Special Report

The Best (and Worst) States for Business

Source: Thinkstock

16. Connecticut
> 1-yr. real GDP change: +0.0% (the smallest growth)
> Avg. salary: $64,904 (3rd highest)
> Adults w/ bachelor’s degree: 38.6 (tied — 4th highest)
> Patents issued: 60.3 (7th most)
> Working-age population chg. 2010-2020: -0.6% (12th largest decrease)

Americans with higher educational attainment are often more attractive candidates for prospective employers — and Connecticut has one of the best educated populations in the country. Of all adults in the state, 38.6% have at least a bachelor’s degree and 16.7% have a graduate or professional degree — the fourth and third largest shares of any state, respectively.

Not only does a well educated population make for a more desirable workforce, but also such a population tends to earn more. The typical household in Connecticut makes $73,433 a year, more than in all but five other states. Higher incomes often mean residents have more disposable income, which can drive up consumer spending — a boon for local businesses.

Source: flickr

17. Florida
> 1-yr. real GDP change: +2.4% (11th largest growth)
> Avg. salary: $48,522 (23rd highest)
> Adults w/ bachelor’s degree: 28.6 (19th lowest)
> Patents issued: 19.7 (19th fewest)
> Working-age population chg. 2010-2020: +12.5% (5th largest growth)

One factor contributing to Florida’s business-friendly climate is the state’s growing population. The number of working-age adults in Florida is projected to grow 12.5% from 2020 to 2030, nearly three times the national growth projection. In a nationwide survey assessing the business costs in every state, only 24.8% of business owners in Florida reported difficulty finding qualified labor that negatively affected profitability, the smallest share of any state.

Florida also has one of the most business-friendly tax schemes in the country. It has some of the lowest unemployment insurance taxes, which are paid by businesses to fund recently unemployed workers. Just 41% of businesses in Florida report being negatively impacted by taxes, also the smallest share nationwide.

Source: Thinkstock

18. Iowa
> 1-yr. real GDP change: +1.6% (18th largest growth)
> Avg. salary: $43,902 (9th lowest)
> Adults w/ bachelor’s degree: 28.4 (17th lowest)
> Patents issued: 31.6 (21st most)
> Working-age population chg. 2010-2020: +4.3% (13th smallest growth)

With a cost of living nearly 10% lower than the national average, Iowa is one of the most affordable states in the country — both for residents and commercial enterprises. For example, annual homeownership costs account for only about one-quarter of the median household income in Iowa, the second lowest ratio of any state in the country. Lower housing costs mean residents have more disposable income, which can help drive up consumer spending. Similarly, no state has lower commercial real estate costs than Iowa.

Business owners in the state report relatively easy access to funds. According to the American Survey of Entrepreneurs, just 5.8% of Iowa business owners report a lack of access to financial capital as a negative impact to their business, and just 8.7% report the cost of borrowing as too high, each among the smallest shares of any state.

Source: Thinkstock

19. North Carolina
> 1-yr. real GDP change: +1.9% (14th largest growth)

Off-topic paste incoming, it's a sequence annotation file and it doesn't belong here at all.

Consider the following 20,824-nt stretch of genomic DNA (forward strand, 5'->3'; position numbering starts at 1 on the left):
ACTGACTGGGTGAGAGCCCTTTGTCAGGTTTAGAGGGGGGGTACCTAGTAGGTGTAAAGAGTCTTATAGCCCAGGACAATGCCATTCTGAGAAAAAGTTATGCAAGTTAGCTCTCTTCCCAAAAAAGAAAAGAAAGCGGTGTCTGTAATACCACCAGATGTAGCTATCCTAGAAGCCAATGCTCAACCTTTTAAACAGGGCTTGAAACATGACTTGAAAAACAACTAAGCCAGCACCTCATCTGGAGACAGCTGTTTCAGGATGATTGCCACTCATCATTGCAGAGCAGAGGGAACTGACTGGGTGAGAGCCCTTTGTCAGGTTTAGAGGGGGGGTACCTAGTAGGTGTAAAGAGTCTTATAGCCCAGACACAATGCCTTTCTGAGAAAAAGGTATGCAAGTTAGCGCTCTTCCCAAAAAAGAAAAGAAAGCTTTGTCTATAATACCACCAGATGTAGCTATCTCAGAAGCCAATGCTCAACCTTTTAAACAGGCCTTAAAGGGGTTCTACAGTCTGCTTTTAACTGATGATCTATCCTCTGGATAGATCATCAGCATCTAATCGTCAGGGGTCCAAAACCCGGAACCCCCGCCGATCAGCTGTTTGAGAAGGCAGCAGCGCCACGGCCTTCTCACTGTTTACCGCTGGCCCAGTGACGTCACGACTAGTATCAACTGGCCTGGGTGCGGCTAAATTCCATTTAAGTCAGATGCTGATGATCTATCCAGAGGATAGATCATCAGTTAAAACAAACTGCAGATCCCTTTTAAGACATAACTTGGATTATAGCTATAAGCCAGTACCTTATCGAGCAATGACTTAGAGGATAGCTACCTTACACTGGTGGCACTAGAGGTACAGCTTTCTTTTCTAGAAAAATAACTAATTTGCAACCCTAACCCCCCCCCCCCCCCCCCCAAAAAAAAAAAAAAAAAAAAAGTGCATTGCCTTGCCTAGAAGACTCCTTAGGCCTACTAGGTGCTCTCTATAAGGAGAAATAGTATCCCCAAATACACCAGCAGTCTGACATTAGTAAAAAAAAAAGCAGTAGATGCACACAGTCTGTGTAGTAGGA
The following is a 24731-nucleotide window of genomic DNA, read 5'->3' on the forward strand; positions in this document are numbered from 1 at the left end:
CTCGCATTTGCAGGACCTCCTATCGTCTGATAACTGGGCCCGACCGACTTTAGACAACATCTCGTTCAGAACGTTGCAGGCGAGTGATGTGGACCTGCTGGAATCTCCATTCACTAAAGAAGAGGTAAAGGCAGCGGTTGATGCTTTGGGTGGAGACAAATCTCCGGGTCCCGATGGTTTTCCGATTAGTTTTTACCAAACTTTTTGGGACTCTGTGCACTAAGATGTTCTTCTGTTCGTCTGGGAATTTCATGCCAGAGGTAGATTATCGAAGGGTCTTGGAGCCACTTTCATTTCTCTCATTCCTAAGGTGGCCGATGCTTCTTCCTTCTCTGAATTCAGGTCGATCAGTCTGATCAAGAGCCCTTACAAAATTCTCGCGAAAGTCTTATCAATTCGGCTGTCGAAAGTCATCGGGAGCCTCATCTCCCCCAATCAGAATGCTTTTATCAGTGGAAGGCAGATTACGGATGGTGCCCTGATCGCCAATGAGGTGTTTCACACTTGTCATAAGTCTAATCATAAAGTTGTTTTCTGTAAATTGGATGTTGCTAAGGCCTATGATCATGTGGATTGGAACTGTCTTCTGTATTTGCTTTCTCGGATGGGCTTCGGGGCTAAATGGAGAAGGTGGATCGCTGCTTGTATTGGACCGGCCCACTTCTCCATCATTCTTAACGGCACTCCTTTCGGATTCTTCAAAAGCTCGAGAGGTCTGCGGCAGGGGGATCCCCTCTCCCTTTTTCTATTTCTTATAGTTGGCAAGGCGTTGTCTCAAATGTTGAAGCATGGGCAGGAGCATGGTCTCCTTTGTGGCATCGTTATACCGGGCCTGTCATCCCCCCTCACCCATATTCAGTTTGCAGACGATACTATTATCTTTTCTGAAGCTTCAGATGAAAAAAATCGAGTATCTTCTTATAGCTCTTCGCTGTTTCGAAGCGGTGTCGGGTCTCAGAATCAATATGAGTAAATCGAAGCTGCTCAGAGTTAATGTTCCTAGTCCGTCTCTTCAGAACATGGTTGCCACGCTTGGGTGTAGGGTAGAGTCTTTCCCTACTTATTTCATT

> Avg. salary: $48,207 (25th lowest)
> Adults w/ bachelor’s degree: 30.4% (24th highest)
> Patents issued/100,000 people: 33.1 (20th most)
> Working-age population chg. 2020-2030: +7.8% (13th largest growth)

In recent years, North Carolina has had a larger increase in business activity than a majority of states. There were 60,550 building permits issued per 100,000 residents in the state in 2015, the ninth most of any state. Many of the permits were likely issued to small businesses, which also received more loans per capita than nearly any other state. In total, small businesses received $3,871 in major bank loans per employee in 2015, more than in any state other than California.

North Carolina also outranks most states in a number of measures related to technology and innovation. Approximately 150 venture capital deals were made in the state in 2016, many in clean technology. The average deal value was $51.7 million, the 12th most of any state. Additionally, due in part to the Research Triangle tech cluster and the presence of top tier research universities such as the University of North Carolina at Chapel Hill, Duke University, and North Carolina State University, an estimated 5.1% of workers in the state are employed in STEM fields — one of the larger shares nationwide. Not all is good for business in the state, and North Carolina ranks unfavorably on this list in a number of measures affecting business. The state has above average poverty and unemployment rates, for example.

Source: Schnitzel_bank / Flickr

20. Georgia
> 1-yr. real GDP change: +3.0% (5th largest growth)
> Avg. salary: $51,572 (17th highest)
> Adults w/ bachelor’s degree: 30.5% (23rd highest)
> Patents issued/100,000 people: 23.9 (21st fewest)
> Working-age population chg. 2020-2030: +8.2% (12th largest growth)

In order to thrive, businesses have to be able to rely on transportation infrastructure — and few states score as well as Georgia in road and bridge quality. For example, just 4.7% of bridges in the state are structurally deficient and fewer than 2% of roadway are in poor condition — the sixth and fifth smallest share among states, respectively.

Georgia also appears to be a relative hotbed of innovation. Startup businesses in the Peach State claimed some 126 venture capital deals in 2016, more than in the vast majority of states. Even more impressive, the average venture capital deal in Georgia was valued at $60.9 million, more than in all but six other states.

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